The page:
Motley Crue - "The Dirt: Confessions of the World’s Most Notorious Rock Band" (Book)
Reviewed by Rockstar_Scribbler on April 15, 2009
The Dirt is a group autobiography by the four members of Motley Crue (Nikki Sixx, Vince Neil, Tommy Lee, and Mick Mars), the band that basically started the eighties Sunset Strip bands, and brought rock music back to the mainstream. The book is broken up into dozens of chapters, told by different members of the band from their perspective. There is little to no filter in the voices of Motley Crue as they tell their stories of drugs, sex, murder, drugs, sex, and drugs. Essentially, the book reads as a list of disturbing facts told by the original sultans of sleaze.
Starting off as a broke group of four the band stayed at a house just off Sunset Boulevard now referred to as the “Motley” house. FACT: The band was so broke they stole everything except liquor and hairspray. To them this was a moral stand. FACT: To exterminate the roaches (constantly crawling on the walls) hairspray and lighters were used. The walls were charred black. FACT: One night when David Lee Roth was over (not sharing the cocaine he was chopping on a giant mirror), a door fell on Roth’s head, splitting the door. Roth never missed a beat, continuing to chop (and not share) his cocaine. FACT: After each show the crew would invite the crowd over to party at their house. Amidst the debauchery (including many women, drug dealers, and a closet rape) Nikki could be found sitting Indian style in the center of the floor, writing lyrics for their second album “Shout At The Devil”.
That second album made the band famous outside of Los Angeles, opening an opportunity for a world tour with the Price of Darkness. FACT: The band’s first tour was opening for Ozzy Osbourne. While on tour they were constantly trying to one up each other. One day, Nikki snorted the largest line of cocaine known amongst the group. Ozzy responded by snorting a line of ants off the concrete. Osbourne followed this by peeing on the cement then licking it up and challenging Sixx to do the same. Sixx urinated, went down on his hands and knees, but was beat to the punch. Ozzy was already down on all fours lapping up Nikki’s pee. FACT: Tommy Lee was so out of control with drugs and alcohol that after a show his managers would physically have to chain him in his room to stop him from going out. One night they chained Tommy to a bed, an hour later he was found passed out in the hotel restaurant, lying on broken glass, from a door he had just kicked in. FACT: During the “Shout At The Devil” tour Vince was so messed up on drugs he required cortisone shots prior to going on stage.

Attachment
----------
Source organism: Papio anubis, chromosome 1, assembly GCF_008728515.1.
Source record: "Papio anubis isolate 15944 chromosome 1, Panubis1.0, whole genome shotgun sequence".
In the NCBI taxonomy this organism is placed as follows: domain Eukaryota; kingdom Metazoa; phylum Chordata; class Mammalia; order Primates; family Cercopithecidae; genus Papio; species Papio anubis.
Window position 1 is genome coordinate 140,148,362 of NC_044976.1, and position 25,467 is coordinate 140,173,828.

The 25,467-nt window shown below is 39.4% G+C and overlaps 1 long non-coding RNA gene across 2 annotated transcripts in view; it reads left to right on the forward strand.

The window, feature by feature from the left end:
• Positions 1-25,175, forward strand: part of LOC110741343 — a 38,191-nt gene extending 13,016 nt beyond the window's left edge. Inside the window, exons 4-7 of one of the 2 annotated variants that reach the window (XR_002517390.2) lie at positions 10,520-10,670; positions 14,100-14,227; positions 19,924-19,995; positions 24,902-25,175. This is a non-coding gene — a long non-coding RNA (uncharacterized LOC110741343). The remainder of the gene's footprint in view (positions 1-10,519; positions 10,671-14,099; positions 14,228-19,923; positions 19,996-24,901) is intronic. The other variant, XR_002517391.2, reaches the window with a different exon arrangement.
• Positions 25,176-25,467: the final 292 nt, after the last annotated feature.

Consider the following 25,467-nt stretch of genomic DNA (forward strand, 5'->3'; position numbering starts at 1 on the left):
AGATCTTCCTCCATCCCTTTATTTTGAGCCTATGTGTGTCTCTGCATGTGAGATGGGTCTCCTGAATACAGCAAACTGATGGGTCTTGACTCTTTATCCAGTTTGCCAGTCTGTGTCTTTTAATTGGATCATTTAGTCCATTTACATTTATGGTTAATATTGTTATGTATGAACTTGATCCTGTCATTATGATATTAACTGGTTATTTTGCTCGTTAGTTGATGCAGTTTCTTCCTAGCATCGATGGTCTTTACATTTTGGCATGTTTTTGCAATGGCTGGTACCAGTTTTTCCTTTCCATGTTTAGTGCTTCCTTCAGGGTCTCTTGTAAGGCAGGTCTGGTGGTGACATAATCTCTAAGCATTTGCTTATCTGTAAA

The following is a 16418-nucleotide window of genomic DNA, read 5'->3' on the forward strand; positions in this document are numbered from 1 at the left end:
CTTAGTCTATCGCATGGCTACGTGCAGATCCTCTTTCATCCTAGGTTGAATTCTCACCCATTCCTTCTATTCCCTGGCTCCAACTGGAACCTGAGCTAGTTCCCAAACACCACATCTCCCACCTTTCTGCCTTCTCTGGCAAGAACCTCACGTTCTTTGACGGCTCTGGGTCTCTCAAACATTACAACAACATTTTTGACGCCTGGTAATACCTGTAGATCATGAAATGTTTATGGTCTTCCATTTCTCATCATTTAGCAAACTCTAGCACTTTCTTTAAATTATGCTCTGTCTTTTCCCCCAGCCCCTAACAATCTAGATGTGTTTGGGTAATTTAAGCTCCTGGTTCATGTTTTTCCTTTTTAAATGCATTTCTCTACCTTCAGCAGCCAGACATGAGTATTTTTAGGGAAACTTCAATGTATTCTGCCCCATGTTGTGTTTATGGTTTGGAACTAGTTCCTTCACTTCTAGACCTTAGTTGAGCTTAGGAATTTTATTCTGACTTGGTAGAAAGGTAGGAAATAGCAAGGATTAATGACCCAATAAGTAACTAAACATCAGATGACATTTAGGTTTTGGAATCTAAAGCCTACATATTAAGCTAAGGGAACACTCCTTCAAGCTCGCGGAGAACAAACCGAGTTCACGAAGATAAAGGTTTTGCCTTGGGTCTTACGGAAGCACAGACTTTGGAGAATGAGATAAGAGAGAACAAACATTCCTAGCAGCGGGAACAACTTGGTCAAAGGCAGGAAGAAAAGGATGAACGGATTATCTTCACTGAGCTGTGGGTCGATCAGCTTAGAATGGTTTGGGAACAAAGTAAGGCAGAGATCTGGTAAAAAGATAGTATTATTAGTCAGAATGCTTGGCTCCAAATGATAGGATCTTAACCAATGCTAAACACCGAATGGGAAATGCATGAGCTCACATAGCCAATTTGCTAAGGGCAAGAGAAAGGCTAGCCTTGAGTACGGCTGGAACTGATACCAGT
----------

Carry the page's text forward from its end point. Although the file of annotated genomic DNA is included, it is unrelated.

With drugs comes death, as well as (at least in the cast of Motley Crue) murder. As disturbing as many of the stories in “The Dirt” read, these are just plain sad, showing the dark side, the side that can’t be corrected nor taken back; the ramifications of a lifestyle of selfishness and disregard for their surroundings. FACT: During the third day of a party at Vince Neil’s house, Neil took his car to buy more liquor. Losing control of his car he killed one of his friends (Razzle from the band Hanoi Rocks) and two innocent bystanders. Vince did nineteen days in a jail where he was given six packs of beer and groupies were allowed inside for sex. FACT: Diagnosed with a bone degenerative disease, Mick Mars continued drinking bottles of vodka, daily, to a point where he was almost terminal before reversing his ways. FACT: After a long heroin drug binge, Nikki Sixx overdosed to point his heart stopped. His dealer (who had shot him up) jumped out a third story window screaming “I just killed Nikki Sixx”. Sixx was taken to the hospital where he was initially pronounced dead, then came back to life. After a few hours, wearing only leather pants, he escaped from the hospital to go back home and shoot up. He woke up the next day with a needle sticking in his arm, surrounded by a pool of blood.